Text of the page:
Day 2 found me busily grading one exam while writing a second one. Answering questions as usual . Figuring out how to manage students who missing classes, assignments, and tests because they are ill with the usual variety of viruses plus those who are isolation because of the big one. Oh … and don’t forget Spring sports. A bigger batch of special cases that need to be handled consistently but kindly.

Truth is that none of this is all that hard, although it does mean that I need to make a lot of unexpected decisions and record them while trying to adjudicate fairly and speak compassionately. We’re all stressed for various reasons right now, however, and my temper flares more quickly than I would like. Which is what lead me to try something new in the realm of meditation.

And today, I used the personal mantra when I started to find myself frazzled and snappish, using it as a way to interrupt negative thoughts and self talk. I decided to try this based on work by Jack Canfield (2022) and his practice of stopping negative thoughts with a phrase. In his seminars, he advises people to stop and tell themselves “Cancel, cancel” when they find themselves engaging in negative self talk or thoughts. I decided to try my mantra (“Head up, heart open”) instead.

And I was pleased that, no surprise, it works quite well. Not only does it stop the downward spiral, but it reminds me of my aspirations and goals as a knight. I didn’t get a long meditation session in, but the brief reminders seem to have helped overall. And a good workout at CrossFit worked out the rest of the day’s tensions. I am not sure that I’ll keep the long form of chanting as a daily practice, but the short positive interruption is a new tool in the collection for sure.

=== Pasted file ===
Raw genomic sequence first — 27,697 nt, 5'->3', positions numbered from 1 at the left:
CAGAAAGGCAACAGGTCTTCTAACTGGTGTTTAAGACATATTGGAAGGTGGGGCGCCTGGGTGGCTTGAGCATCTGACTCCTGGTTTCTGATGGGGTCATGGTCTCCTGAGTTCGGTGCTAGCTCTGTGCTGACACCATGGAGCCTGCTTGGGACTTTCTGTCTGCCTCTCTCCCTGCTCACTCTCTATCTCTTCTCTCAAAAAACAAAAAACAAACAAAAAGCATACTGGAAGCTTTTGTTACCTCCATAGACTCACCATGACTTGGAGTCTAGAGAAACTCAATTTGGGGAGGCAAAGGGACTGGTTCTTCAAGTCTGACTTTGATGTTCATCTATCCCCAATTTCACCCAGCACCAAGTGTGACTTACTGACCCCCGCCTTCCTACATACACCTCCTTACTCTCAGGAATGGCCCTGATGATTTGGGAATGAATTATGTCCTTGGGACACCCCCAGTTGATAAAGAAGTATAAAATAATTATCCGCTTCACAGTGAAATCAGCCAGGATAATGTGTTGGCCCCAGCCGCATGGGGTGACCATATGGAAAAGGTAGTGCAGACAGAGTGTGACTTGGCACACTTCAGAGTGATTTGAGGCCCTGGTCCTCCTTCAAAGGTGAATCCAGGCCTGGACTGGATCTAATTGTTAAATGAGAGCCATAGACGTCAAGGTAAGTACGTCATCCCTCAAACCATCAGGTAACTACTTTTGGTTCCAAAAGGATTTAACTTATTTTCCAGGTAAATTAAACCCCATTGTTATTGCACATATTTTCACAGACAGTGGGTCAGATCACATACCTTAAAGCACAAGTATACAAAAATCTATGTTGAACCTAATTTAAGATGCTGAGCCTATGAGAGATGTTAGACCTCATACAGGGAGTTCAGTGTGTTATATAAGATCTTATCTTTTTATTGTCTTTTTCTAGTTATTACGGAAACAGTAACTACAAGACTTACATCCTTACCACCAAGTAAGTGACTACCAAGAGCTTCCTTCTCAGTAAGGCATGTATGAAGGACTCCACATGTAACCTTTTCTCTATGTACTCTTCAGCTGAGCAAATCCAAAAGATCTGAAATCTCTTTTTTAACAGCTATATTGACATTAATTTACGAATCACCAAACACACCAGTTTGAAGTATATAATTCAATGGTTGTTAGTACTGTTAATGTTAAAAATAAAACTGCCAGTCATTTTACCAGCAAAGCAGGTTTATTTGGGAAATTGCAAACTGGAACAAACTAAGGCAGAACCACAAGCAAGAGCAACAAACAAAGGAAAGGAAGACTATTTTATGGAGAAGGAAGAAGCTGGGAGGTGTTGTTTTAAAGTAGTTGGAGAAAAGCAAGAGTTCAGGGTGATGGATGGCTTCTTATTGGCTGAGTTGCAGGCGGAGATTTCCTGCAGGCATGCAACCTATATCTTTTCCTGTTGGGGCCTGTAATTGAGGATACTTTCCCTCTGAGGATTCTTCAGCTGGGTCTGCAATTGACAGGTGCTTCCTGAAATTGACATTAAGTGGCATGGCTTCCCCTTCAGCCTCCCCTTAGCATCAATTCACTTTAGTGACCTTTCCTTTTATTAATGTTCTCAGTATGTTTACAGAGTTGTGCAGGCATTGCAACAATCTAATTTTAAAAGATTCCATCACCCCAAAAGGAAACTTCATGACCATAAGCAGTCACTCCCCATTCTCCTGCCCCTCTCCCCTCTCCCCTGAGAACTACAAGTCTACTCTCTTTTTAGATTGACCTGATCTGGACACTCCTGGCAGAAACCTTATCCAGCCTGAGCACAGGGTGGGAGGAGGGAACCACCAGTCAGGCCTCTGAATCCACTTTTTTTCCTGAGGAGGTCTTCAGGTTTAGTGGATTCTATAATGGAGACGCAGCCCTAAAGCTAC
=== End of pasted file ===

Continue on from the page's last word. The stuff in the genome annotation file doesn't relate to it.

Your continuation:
References and Resources

Canfield, Jack. (2022) Negative Self-Talk: 5 Ways to Stop Negative Self-Talk Once and For All. Retrieved from: https://www.jackcanfield.com/blog/negative-self-talk/

Self-Discipline

At the beginning of the year, it is customary for us to sit down and create New Year’s Resolutions, even as we know that most people will have abandoned them before February 1st. In fact, a study from 2019 suggests that most Americans won’t last beyond January 19th … that’s only 10 days away!!!

Since, as Jedi and knights, we are often on a path of self-improvement, how do we beat the odds and maintain our momentum during the coming year?

As noted in the linked article, one of the most important factors is to make the resolution a specific, measurable goal. Rather than resolving to “meditate more”, be specific and frame the resolution as a goal such as “meditate for 20 minutes 5 times per week”. I would further add that intermediate milestones also help in keeping the big picture in mind while making smaller, achievable goals that are more easily reachable.

There are many good ideas in the article, and I would like to add to their suggestion that you engineer your environment to help you … enlist one or more people to join you in pursuing the goal and helping you remain accountable. While the Jedi community has not always been the most supportive group or safe space in which to admit your growth areas, see if there are people who you can trust to walk the path with you. Or check out a group such as Nerd Fitness, where you can always find supportive, friendly folks who are embracing changes as well as various fandoms in short, time-boxed challenges.

Finally, I encourage you to read this article On Self Discipline by Morken, from 2000. The advice doesn’t change much. And we know what to do. The challenge is … to do it!!

Make this a great year!!